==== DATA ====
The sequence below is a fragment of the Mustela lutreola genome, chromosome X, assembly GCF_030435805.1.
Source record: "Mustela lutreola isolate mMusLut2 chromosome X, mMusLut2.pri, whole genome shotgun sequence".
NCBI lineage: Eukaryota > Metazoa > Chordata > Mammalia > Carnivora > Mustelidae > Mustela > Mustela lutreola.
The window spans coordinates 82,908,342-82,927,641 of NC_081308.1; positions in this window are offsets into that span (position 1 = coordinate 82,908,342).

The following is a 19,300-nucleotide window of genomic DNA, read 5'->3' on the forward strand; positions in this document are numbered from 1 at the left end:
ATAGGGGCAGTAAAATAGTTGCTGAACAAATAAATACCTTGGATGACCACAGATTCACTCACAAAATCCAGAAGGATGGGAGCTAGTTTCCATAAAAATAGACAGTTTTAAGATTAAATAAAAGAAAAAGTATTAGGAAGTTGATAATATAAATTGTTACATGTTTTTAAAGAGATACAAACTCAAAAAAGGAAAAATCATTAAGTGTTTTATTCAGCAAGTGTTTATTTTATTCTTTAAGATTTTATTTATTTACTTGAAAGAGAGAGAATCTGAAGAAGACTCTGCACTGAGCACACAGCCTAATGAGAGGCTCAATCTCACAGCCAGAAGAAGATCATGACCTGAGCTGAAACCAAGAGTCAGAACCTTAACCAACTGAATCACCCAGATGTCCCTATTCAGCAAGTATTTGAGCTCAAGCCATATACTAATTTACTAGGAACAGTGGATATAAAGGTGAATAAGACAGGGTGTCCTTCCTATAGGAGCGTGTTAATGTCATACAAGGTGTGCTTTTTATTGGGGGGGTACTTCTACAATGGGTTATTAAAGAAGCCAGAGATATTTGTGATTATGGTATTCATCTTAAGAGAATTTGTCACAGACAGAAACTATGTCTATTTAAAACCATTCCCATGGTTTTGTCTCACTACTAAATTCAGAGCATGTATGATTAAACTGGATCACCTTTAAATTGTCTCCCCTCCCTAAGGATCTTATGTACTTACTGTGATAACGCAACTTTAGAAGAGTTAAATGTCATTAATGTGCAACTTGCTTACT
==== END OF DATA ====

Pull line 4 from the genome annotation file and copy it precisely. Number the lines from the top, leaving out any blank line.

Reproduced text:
The window spans coordinates 82,908,342-82,927,641 of NC_081308.1; positions in this window are offsets into that span (position 1 = coordinate 82,908,342).